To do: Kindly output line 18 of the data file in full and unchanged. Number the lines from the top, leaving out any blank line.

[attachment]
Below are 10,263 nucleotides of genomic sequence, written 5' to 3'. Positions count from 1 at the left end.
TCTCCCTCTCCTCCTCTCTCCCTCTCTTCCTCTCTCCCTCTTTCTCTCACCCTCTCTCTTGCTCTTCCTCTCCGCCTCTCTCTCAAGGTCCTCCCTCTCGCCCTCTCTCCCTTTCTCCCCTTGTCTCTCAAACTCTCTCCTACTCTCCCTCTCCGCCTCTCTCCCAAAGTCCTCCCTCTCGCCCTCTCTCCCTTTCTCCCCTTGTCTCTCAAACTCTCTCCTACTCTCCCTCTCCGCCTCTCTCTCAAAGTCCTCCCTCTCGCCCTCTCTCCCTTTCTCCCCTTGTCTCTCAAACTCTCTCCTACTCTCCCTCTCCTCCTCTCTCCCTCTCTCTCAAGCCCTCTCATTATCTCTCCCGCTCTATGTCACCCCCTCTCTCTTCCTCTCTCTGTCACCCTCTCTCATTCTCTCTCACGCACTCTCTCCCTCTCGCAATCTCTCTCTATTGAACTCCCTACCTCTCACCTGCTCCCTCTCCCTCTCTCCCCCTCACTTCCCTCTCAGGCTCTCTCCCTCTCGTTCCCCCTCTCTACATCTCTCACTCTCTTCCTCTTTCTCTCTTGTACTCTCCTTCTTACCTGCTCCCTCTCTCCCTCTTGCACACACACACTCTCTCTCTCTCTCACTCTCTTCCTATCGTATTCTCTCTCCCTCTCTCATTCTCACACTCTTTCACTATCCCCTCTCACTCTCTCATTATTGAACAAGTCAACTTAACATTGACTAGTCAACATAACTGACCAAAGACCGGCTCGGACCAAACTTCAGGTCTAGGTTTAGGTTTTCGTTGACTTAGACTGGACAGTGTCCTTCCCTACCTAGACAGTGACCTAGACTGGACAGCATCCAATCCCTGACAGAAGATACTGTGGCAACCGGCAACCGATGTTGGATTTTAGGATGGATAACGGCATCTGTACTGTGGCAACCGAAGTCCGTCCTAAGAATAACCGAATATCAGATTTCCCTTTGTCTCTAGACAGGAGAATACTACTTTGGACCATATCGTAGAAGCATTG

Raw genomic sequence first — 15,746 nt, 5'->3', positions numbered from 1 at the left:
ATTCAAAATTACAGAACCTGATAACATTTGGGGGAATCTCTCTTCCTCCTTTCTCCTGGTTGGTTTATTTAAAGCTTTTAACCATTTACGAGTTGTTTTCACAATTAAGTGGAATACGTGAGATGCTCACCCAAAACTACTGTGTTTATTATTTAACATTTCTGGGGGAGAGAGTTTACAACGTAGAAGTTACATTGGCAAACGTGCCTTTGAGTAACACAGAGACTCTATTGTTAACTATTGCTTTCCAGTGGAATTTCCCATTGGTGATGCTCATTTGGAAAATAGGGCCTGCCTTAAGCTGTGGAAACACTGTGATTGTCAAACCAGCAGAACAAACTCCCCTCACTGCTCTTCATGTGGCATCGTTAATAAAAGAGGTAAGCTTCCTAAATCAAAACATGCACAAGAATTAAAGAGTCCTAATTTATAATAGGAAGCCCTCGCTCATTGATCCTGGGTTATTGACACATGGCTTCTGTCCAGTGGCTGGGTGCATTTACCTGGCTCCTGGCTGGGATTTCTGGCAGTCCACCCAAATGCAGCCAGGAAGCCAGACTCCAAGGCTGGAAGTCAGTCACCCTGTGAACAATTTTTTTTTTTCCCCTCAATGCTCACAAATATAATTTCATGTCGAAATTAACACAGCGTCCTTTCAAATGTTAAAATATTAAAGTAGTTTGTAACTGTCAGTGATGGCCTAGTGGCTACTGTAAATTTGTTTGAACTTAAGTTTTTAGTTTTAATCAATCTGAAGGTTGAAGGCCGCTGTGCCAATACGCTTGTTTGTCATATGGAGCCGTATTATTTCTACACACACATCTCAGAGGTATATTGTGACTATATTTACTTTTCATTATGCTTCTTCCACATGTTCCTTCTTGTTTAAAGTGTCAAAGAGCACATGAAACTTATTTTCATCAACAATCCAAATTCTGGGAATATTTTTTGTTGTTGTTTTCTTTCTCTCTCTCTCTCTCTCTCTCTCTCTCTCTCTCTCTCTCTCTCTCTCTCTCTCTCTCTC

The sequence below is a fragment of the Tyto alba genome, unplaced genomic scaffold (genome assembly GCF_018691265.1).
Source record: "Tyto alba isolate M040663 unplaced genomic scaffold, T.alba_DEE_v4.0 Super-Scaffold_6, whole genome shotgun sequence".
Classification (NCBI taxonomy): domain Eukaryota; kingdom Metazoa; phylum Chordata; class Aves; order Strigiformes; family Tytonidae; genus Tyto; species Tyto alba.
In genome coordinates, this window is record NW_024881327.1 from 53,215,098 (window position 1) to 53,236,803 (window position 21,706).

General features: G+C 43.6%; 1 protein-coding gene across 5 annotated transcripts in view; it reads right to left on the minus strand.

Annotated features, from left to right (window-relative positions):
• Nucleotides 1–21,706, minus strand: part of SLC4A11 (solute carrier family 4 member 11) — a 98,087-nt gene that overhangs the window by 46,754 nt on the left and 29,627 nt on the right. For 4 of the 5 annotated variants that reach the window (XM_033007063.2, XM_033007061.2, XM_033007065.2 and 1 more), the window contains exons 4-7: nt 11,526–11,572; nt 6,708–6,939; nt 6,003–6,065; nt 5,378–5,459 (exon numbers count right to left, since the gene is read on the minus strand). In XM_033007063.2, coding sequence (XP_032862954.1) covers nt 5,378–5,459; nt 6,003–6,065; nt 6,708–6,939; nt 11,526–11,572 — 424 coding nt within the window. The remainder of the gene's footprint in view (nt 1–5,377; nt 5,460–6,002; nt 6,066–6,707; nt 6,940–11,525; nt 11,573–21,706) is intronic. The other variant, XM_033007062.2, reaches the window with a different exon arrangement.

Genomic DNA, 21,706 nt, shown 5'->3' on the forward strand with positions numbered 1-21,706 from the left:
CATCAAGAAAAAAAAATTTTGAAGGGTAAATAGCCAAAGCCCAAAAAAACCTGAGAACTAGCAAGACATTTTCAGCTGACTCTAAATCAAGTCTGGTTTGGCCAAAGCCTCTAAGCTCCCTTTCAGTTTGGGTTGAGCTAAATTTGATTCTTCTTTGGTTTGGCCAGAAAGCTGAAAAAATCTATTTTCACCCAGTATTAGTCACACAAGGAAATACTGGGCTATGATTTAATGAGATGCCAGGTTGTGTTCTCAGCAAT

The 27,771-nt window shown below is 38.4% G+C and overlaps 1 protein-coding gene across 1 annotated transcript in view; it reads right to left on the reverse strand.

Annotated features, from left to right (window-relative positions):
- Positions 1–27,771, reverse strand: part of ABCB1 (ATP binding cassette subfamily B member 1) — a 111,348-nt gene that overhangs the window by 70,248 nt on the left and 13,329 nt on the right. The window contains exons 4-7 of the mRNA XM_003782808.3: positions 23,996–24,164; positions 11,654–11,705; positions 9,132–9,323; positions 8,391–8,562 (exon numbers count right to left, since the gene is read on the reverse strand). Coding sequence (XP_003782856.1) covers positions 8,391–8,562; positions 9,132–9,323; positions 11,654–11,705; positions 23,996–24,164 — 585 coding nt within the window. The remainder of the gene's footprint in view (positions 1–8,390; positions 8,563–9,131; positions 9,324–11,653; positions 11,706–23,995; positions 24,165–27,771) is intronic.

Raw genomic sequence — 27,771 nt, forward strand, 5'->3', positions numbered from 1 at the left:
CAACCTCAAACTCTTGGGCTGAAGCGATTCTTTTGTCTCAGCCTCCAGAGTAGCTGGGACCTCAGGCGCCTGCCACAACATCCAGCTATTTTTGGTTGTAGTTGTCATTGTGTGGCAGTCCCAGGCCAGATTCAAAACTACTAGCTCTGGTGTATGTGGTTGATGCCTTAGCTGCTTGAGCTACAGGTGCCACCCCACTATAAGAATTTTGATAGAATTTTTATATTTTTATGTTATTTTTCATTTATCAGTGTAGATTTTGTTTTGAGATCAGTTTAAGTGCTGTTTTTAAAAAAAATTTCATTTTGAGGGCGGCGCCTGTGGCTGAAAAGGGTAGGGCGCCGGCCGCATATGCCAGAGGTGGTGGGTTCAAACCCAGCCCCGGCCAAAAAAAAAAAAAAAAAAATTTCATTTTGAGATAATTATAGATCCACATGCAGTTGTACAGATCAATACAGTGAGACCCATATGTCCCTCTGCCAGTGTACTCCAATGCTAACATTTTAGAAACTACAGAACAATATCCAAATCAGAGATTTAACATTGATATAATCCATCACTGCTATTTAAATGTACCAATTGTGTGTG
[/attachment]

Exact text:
CAACCTCAAACTCTTGGGCTGAAGCGATTCTTTTGTCTCAGCCTCCAGAGTAGCTGGGACCTCAGGCGCCTGCCACAACATCCAGCTATTTTTGGTTGTAGTTGTCATTGTGTGGCAGTCCCAGGCCAGATTCAAAACTACTAGCTCTGGTGTATGTGGTTGATGCCTTAGCTGCTTGAGCTACAGGTGCCACCCCACTATAAGAATTTTGATAGAATTTTTATATTTTTATGTTATTTTTCATTTATCAGTGTAGATTTTGTTTTGAGATCAGTTTAAGTGCTGTTTTTAAAAAAAATTTCATTTTGAGGGCGGCGCCTGTGGCTGAAAAGGGTAGGGCGCCGGCCGCATATGCCAGAGGTGGTGGGTTCAAACCCAGCCCCGGCCAAAAAAAAAAAAAAAAAAATTTCATTTTGAGATAATTATAGATCCACATGCAGTTGTACAGATCAATACAGTGAGACCCATATGTCCCTCTGCCAGTGTACTCCAATGCTAACATTTTAGAAACTACAGAACAATATCCAAATCAGAGATTTAACATTGATATAATCCATCACTGCTATTTAAATGTACCAATTGTGTGTG